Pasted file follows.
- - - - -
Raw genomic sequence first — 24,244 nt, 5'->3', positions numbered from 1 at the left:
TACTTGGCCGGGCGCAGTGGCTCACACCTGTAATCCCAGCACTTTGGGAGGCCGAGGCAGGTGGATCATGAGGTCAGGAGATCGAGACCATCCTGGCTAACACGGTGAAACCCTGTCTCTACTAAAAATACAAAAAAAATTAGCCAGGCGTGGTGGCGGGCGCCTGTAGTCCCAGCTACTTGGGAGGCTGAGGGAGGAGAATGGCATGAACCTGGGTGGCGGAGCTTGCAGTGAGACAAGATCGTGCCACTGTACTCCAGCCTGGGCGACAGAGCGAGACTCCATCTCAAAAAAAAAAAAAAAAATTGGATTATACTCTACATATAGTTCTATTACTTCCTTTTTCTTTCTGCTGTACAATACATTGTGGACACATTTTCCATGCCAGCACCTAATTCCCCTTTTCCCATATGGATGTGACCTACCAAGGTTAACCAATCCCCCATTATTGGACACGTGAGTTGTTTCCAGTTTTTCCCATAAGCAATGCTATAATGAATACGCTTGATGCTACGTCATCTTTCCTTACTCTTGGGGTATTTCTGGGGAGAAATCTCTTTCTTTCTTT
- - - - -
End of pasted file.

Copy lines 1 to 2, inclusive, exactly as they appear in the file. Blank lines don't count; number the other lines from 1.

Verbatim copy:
Raw genomic sequence first — 24,244 nt, 5'->3', positions numbered from 1 at the left:
TACTTGGCCGGGCGCAGTGGCTCACACCTGTAATCCCAGCACTTTGGGAGGCCGAGGCAGGTGGATCATGAGGTCAGGAGATCGAGACCATCCTGGCTAACACGGTGAAACCCTGTCTCTACTAAAAATACAAAAAAAATTAGCCAGGCGTGGTGGCGGGCGCCTGTAGTCCCAGCTACTTGGGAGGCTGAGGGAGGAGAATGGCATGAACCTGGGTGGCGGAGCTTGCAGTGAGACAAGATCGTGCCACTGTACTCCAGCCTGGGCGACAGAGCGAGACTCCATCTCAAAAAAAAAAAAAAAAATTGGATTATACTCTACATATAGTTCTATTACTTCCTTTTTCTTTCTGCTGTACAATACATTGTGGACACATTTTCCATGCCAGCACCTAATTCCCCTTTTCCCATATGGATGTGACCTACCAAGGTTAACCAATCCCCCATTATTGGACACGTGAGTTGTTTCCAGTTTTTCCCATAAGCAATGCTATAATGAATACGCTTGATGCTACGTCATCTTTCCTTACTCTTGGGGTATTTCTGGGGAGAAATCTCTTTCTTTCTTT